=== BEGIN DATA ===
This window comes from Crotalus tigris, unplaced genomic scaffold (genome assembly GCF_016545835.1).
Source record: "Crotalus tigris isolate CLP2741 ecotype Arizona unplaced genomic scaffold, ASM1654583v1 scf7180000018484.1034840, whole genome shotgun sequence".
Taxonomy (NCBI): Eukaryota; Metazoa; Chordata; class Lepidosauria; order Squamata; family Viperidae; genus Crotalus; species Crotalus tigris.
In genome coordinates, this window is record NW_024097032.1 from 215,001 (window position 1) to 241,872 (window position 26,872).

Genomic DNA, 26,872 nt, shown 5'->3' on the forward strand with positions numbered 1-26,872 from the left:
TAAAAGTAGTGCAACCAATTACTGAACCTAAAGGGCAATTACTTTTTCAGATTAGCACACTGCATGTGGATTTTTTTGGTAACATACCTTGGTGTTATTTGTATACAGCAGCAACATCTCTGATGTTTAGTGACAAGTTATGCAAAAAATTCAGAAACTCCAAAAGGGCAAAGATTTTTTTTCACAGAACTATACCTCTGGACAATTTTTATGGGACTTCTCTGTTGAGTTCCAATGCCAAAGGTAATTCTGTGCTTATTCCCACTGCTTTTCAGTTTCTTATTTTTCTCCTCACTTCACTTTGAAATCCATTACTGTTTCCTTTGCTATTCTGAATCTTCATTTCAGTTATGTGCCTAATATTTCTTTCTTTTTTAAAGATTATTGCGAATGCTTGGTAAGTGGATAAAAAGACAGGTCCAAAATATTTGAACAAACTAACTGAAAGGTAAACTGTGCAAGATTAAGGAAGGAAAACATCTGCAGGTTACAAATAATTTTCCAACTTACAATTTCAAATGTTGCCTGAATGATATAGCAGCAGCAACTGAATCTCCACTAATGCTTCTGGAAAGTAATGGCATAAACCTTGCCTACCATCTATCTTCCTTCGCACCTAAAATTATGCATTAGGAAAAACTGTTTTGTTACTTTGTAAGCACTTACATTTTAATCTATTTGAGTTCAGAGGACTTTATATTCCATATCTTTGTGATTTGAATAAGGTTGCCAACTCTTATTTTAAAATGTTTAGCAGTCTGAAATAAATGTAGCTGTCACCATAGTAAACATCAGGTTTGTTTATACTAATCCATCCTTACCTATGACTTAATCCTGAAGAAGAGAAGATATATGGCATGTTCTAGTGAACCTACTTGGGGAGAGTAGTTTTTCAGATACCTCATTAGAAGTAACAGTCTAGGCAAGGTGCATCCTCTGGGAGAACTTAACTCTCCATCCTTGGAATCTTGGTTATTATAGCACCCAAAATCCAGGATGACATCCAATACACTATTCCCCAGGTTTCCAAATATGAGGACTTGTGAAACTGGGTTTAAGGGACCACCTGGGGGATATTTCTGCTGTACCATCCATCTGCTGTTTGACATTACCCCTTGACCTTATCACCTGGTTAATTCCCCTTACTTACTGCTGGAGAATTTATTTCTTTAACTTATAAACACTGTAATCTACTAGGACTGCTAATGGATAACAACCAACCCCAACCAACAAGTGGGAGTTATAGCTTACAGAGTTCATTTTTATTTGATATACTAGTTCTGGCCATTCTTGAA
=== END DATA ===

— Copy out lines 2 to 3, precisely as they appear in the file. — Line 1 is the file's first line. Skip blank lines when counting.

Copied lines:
Source record: "Crotalus tigris isolate CLP2741 ecotype Arizona unplaced genomic scaffold, ASM1654583v1 scf7180000018484.1034840, whole genome shotgun sequence".
Taxonomy (NCBI): Eukaryota; Metazoa; Chordata; class Lepidosauria; order Squamata; family Viperidae; genus Crotalus; species Crotalus tigris.